Long hours later, we pulled up and disembarked into the nighttime of  Cusco. Mike and I had gone back and forth as to what would be an appropriate tip for Nora-formerly-known-as-Laura after taking such good care of us. Far beyond our expectations she continued to play tour guide, telling us stories and pointing out such things as a colony of basket weaver birds in a giant tree alongside the road -I know, I thought they were only in Africa and Asia too, but that turns out not to be true; we saw them with our own eyes.

Her best story was of catching a taxi in Cusco, and the driver, sizing her up, tried to charge her triple the usual amount when they reached her destination. "C'mon, man, " she had said to him in her local Spanish, "I'm no tourist, you know the rate is about such-and-such." Called out on his game, the driver became very angry, spitting insults and shaking his fist, finally getting out and locking her in his taxi. He refused to let her out until, terrified, she gave him all the money.


Nice. This girl, we fervently believe, deserves to be spoiled. So instead of trying to come up with some sort of dollar amount to thank her, we invited her out to dinner. And as she is the local, we asked her to choose someplace special. So, after dealing with a surly taxi driver for us, helping us find our hotel, and offering to pick us up in an hour, we eventually ended up at Cicciolina, a highly atmospheric, romantic sort of restaurant, packed with patrons, and after things like beautiful wine and creamy risotto and some truly impeccable service, we thought we'd still gotten the better part of the deal to be in Nora's lovely company.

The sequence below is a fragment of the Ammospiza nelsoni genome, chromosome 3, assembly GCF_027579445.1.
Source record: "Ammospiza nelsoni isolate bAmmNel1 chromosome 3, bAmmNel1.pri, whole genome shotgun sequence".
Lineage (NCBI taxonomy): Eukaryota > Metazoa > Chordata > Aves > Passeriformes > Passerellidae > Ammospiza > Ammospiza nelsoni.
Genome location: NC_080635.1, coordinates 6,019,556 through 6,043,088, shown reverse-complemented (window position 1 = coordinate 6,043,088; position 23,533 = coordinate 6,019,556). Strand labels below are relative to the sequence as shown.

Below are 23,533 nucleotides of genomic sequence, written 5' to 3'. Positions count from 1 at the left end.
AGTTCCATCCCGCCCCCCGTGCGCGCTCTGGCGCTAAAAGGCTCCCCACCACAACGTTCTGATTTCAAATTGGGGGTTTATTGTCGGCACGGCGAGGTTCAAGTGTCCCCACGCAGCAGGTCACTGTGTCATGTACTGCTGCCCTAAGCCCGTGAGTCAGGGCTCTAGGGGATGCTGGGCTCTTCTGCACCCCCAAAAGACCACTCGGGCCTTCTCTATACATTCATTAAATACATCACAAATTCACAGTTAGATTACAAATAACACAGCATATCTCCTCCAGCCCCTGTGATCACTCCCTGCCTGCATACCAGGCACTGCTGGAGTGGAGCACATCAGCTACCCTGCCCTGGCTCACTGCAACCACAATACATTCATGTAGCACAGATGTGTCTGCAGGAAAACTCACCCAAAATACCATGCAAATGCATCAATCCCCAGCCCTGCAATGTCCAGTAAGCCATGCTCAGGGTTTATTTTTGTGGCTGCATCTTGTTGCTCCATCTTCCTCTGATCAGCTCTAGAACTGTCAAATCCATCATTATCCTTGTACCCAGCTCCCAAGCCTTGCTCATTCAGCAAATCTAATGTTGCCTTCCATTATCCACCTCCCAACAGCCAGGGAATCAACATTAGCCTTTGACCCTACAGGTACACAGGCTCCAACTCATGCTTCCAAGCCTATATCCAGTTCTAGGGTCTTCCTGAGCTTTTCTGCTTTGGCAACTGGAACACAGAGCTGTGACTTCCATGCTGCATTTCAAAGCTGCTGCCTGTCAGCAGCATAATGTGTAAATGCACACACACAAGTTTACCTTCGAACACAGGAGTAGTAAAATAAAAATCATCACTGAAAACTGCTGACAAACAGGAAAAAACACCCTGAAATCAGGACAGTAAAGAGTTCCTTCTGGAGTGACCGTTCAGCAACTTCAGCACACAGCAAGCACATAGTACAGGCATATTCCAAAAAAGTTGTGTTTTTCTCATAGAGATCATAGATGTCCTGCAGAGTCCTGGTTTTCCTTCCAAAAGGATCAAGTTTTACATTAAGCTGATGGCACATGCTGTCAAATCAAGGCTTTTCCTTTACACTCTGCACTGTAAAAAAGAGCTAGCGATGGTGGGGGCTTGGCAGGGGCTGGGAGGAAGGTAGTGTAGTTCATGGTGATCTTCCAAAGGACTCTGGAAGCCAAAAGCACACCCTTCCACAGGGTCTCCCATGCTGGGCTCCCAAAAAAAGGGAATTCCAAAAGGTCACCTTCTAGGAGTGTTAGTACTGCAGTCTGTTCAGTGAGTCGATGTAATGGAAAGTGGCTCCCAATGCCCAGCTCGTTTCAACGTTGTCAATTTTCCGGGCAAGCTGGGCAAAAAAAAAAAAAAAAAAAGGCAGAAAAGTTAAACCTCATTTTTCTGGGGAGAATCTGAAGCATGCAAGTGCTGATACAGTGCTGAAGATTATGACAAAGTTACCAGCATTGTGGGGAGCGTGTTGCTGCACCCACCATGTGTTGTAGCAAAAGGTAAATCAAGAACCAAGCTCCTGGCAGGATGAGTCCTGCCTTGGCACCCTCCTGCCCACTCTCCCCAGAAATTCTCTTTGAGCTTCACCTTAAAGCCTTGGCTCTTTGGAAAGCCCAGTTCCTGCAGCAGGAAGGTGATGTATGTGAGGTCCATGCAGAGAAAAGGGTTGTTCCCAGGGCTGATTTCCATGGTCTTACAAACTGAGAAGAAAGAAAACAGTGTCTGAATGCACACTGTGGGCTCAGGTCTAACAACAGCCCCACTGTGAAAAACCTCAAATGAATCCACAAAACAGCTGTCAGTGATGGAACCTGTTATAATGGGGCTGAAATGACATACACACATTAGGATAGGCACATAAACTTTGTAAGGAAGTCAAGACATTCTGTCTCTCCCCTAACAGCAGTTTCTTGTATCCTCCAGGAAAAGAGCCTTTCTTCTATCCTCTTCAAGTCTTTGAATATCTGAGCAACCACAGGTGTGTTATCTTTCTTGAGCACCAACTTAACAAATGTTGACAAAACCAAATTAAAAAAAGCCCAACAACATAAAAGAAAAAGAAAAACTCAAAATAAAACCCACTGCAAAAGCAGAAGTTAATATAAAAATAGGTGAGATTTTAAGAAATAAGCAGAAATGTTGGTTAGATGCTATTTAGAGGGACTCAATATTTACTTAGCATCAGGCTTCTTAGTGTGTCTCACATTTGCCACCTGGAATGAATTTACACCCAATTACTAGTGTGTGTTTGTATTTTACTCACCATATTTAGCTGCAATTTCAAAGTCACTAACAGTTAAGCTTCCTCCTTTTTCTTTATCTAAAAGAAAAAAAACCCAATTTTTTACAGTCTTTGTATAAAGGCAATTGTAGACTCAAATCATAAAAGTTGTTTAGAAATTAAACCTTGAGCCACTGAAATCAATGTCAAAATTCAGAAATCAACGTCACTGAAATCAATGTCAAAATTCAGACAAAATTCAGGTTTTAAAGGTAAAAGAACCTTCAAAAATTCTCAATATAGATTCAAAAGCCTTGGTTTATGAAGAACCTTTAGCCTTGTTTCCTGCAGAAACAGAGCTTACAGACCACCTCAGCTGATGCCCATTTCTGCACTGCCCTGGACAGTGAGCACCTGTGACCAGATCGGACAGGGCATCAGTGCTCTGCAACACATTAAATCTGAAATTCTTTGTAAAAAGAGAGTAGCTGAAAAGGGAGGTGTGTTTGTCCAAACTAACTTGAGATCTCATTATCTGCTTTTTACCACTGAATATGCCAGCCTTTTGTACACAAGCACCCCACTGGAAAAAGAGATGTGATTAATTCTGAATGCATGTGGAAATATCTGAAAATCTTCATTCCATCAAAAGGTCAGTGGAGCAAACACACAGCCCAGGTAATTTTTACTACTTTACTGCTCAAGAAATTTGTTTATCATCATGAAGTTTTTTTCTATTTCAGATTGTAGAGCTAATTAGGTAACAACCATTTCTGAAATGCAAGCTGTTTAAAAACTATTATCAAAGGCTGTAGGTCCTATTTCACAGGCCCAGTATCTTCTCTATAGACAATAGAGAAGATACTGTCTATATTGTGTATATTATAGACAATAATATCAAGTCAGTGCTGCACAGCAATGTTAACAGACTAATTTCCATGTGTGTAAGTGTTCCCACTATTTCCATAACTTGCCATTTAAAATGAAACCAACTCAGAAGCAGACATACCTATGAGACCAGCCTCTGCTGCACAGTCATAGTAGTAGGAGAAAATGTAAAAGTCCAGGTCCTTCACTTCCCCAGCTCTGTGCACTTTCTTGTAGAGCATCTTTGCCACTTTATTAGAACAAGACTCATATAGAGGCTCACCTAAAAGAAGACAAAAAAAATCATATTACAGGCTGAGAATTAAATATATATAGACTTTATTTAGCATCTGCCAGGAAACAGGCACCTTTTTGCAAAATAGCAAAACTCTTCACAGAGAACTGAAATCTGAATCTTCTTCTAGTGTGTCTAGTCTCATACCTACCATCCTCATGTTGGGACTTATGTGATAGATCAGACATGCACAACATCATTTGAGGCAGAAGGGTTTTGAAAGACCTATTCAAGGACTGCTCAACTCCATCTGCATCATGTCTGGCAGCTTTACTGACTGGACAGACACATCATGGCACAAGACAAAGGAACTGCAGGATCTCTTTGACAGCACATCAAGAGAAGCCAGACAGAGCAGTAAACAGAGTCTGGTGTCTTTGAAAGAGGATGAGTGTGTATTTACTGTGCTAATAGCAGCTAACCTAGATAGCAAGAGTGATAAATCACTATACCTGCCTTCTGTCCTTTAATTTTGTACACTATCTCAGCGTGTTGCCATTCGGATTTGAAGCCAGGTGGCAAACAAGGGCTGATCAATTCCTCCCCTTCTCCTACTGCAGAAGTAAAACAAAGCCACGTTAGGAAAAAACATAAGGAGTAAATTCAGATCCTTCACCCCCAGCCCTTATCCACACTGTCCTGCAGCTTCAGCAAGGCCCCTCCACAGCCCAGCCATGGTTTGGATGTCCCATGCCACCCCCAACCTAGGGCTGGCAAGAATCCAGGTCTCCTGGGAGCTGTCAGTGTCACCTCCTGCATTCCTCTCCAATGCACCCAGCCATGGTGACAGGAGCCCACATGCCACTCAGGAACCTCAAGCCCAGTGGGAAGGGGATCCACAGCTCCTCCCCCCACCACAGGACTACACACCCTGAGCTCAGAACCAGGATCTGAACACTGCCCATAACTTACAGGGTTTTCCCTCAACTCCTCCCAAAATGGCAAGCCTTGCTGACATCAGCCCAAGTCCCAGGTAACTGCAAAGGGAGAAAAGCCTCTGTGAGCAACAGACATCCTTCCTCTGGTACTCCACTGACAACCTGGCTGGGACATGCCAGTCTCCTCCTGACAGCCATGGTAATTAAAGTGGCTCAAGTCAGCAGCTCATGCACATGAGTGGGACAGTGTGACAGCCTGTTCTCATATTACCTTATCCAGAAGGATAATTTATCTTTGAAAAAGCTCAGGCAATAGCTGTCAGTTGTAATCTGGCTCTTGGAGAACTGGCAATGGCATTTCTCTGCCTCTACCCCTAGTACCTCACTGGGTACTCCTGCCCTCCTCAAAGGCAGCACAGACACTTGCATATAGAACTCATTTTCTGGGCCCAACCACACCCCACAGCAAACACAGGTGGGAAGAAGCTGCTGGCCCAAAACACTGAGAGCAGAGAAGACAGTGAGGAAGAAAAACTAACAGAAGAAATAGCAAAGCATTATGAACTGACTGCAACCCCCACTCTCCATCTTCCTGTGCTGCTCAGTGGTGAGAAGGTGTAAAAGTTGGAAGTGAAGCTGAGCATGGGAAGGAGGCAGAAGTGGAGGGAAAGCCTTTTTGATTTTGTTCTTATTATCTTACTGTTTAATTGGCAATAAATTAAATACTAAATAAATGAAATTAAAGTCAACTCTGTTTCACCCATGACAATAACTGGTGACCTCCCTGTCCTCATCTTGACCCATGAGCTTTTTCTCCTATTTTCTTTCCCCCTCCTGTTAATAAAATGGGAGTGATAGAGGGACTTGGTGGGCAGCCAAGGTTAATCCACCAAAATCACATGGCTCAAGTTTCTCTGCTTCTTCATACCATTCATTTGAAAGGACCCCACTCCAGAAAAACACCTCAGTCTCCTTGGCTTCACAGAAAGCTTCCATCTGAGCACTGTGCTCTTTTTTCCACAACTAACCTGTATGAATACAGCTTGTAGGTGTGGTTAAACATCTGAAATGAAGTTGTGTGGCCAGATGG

Oh, and dessert and tiny cups of espresso. However would we go back to real life?
 
Nora even took us on a rather-needed after-dinner walk, giving us even more stories about the area, showing us the "mustn't miss" spots, marking up our map for us so we'd know where to find the best local crafts to take home for gifts. We decided that it might be best to adopt her.
 
Sadly, travel is full of good-byes, and this was simply another one of them. A little choked up, we went back to our hotel, feeling the elevation, our lungs working hard to pull in the dark air, the lights of Cusco below and the stars above, an alley cat streaking through the narrow passageway to our place, faint music from somewhere down in the streets. 

1 comment:

  1. Nora/Laura sounds like a gem! How lucky that you had her to guide you through these adventures! (Always an adventure with your travels, isn't there?) :) Thank you for the lovely birthday wishes!